As the originators with the "chiclet" keyboard, it was only fitting that Sony continues this form factor using the Z116GXS. Though the keys are smaller than those on the ASUS UL30A-A1 and Apple MacBook Pro 13-inch, Sony gives a lot of spacing in in between every key so that the typing encounter doesn't really feel cramped. Sony produced the typing expertise more compelling by adding a backlit characteristic, a keyboard function that wasn't out there with its predecessor. The roomy touchpad and soft-clicking mouse buttons also rival that of the superb Lenovo X200 and Dell Studio 14z.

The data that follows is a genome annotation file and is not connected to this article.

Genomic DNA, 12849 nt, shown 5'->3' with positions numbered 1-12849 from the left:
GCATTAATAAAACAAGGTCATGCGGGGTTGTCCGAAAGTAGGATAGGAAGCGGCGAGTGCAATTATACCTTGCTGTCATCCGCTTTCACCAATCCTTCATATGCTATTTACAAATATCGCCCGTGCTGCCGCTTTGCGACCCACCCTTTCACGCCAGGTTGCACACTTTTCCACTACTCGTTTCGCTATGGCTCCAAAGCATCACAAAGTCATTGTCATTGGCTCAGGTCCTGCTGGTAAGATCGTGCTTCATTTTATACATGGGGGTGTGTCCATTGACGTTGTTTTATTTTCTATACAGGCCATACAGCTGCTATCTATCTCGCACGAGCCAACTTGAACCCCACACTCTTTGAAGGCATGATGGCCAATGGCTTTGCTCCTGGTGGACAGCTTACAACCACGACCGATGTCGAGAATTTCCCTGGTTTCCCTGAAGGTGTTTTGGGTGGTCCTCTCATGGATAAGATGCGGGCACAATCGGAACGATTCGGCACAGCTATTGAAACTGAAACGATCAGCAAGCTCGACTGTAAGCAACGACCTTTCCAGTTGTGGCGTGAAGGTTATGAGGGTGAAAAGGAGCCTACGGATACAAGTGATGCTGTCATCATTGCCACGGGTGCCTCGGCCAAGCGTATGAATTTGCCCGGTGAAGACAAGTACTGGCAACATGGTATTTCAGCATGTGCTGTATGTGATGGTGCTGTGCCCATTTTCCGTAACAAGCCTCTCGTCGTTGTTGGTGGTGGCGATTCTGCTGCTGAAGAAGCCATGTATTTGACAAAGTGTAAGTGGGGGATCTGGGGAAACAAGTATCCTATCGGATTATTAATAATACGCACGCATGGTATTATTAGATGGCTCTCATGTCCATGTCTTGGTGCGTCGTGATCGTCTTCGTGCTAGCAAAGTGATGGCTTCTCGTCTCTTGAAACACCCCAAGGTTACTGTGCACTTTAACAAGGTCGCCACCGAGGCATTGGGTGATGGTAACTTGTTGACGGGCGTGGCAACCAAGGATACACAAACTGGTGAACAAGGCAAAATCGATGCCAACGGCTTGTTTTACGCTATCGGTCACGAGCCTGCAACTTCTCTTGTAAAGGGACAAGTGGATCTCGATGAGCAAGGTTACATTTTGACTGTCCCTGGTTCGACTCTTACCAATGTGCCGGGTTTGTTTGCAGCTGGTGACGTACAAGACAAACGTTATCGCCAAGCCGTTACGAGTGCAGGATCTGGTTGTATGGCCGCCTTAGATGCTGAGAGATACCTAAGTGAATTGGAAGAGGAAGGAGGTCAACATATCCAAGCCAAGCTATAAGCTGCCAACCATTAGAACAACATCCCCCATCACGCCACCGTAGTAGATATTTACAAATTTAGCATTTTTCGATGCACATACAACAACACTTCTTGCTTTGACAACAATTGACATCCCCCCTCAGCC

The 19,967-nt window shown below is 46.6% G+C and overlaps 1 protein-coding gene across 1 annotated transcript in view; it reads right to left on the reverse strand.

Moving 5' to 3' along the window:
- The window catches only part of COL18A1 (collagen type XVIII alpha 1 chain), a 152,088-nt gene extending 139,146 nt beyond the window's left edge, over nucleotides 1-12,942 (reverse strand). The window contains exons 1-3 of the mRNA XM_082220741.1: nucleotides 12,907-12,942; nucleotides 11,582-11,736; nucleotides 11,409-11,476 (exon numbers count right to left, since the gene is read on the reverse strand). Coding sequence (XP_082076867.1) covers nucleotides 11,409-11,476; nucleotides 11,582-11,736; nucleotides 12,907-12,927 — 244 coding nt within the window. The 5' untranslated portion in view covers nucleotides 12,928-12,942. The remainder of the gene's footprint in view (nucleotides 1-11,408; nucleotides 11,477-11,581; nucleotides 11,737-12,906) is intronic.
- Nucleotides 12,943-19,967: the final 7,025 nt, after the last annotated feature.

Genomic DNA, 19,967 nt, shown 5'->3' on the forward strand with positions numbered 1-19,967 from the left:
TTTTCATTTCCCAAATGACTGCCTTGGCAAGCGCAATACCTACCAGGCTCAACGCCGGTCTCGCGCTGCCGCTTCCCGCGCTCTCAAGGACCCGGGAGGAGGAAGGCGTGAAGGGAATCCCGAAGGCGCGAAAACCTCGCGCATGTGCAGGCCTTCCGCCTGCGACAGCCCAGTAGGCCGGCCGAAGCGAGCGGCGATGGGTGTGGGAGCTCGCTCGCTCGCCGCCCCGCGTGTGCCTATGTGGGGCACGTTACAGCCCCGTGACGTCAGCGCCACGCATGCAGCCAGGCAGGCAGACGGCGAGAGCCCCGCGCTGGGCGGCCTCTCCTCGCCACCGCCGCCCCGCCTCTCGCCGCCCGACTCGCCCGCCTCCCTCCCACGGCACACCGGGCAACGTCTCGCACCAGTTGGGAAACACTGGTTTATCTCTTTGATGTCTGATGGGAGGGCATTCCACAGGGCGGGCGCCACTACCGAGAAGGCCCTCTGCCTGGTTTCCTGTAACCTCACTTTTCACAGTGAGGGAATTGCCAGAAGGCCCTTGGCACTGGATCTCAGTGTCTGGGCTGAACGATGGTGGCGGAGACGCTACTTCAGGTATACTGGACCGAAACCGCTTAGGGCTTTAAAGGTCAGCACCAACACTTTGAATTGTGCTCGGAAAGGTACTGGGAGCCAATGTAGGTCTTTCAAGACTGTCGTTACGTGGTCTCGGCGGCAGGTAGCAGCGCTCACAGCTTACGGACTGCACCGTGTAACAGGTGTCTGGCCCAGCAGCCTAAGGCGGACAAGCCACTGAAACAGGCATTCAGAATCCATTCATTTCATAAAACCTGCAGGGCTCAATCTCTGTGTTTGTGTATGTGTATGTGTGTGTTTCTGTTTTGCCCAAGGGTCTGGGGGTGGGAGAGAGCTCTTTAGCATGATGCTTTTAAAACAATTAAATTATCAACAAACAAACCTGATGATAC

The Sony Z116GXS's functions have changed somewhat, mostly for the far better. It's nonetheless incredible that this featherweight includes an internal optical drive, which might be swapped out to get a Blu-ray drive. Ultraportables like the Dell Studio 14z and ASUS UL30A-A1 opted to do without an optical drive and nevertheless weigh additional. The Z116GXS now supports only solid state drives (SSD) (spinning drives were available as an alternative using the previous version). It's one particular of the only ultraportable that supports dual SSDs (my configuration came with a single 256GB SSD drive). The original Z had an option for dual 256GB ones, to get a total of 512GB; the new just one tops out at 384GB (just one 256GB, the other a 128GB SSD)-still a lot for storage space for that average executive.